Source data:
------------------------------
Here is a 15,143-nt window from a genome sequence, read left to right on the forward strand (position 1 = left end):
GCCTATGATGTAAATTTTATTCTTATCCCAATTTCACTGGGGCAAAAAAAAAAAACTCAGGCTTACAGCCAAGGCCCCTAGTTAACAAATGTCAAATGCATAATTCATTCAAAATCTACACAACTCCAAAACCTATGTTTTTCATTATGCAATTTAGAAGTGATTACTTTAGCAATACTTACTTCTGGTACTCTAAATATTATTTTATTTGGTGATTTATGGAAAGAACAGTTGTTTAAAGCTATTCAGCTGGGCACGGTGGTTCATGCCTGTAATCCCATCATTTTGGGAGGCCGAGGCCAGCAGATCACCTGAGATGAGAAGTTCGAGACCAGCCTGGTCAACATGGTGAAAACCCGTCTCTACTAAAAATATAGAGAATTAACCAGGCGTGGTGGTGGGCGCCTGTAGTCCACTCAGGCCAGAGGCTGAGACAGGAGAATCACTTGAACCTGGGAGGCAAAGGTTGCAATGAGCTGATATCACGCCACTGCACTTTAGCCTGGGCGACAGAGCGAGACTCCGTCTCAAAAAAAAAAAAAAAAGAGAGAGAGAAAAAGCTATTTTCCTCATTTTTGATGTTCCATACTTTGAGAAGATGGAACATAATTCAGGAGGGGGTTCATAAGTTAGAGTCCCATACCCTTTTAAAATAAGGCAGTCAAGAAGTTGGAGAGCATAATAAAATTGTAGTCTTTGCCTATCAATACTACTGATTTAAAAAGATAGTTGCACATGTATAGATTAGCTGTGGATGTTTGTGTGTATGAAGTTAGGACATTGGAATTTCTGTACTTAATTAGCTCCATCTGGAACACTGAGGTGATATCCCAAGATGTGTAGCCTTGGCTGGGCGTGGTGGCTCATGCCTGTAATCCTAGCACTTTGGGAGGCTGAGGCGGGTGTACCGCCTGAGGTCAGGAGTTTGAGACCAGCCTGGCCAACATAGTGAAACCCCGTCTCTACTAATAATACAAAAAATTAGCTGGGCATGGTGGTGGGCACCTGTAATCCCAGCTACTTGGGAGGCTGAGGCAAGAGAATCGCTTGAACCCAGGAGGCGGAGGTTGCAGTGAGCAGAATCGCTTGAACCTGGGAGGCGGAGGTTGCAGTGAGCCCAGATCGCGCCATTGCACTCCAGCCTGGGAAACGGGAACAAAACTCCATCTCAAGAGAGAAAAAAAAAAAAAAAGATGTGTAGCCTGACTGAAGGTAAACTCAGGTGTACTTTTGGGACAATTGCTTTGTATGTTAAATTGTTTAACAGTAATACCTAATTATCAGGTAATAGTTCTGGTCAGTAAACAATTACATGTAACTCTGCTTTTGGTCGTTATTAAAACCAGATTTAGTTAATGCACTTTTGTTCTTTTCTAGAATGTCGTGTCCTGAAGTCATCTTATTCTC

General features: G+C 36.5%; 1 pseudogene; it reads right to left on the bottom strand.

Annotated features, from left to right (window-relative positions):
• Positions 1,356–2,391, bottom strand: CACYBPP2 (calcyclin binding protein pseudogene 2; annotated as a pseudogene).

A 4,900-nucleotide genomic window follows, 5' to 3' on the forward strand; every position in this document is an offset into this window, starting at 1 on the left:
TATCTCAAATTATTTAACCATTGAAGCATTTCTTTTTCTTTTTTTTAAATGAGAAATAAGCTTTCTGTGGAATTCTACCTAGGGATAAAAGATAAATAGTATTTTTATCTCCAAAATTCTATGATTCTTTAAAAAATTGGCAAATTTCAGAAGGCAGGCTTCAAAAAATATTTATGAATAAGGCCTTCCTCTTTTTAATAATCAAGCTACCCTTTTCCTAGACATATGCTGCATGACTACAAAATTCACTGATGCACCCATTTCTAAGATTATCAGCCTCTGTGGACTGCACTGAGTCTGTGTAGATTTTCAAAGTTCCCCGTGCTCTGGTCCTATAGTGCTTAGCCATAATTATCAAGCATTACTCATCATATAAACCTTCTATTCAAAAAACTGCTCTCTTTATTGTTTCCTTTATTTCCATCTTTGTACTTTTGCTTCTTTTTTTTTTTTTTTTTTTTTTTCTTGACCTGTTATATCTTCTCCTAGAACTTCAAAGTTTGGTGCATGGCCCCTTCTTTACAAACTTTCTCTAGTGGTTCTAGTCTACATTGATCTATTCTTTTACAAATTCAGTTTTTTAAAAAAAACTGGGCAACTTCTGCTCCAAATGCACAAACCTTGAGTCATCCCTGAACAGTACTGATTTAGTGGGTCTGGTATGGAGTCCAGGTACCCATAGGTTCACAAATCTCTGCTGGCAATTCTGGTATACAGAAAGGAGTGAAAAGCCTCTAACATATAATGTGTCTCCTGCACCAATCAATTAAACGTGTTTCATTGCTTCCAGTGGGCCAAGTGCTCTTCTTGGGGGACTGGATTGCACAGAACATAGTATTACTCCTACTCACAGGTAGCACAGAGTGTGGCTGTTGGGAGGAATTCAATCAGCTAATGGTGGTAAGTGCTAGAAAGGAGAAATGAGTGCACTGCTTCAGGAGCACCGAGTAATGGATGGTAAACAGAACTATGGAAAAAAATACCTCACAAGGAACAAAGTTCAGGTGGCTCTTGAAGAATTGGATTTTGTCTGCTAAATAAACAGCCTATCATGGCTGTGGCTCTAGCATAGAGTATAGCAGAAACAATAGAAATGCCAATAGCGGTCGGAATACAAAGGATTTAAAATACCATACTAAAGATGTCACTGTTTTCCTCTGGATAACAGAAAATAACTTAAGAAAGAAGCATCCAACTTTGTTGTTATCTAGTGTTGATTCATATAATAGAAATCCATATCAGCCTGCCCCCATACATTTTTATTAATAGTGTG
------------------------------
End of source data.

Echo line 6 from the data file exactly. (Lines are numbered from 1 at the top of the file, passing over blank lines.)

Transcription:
A 4,900-nucleotide genomic window follows, 5' to 3' on the forward strand; every position in this document is an offset into this window, starting at 1 on the left: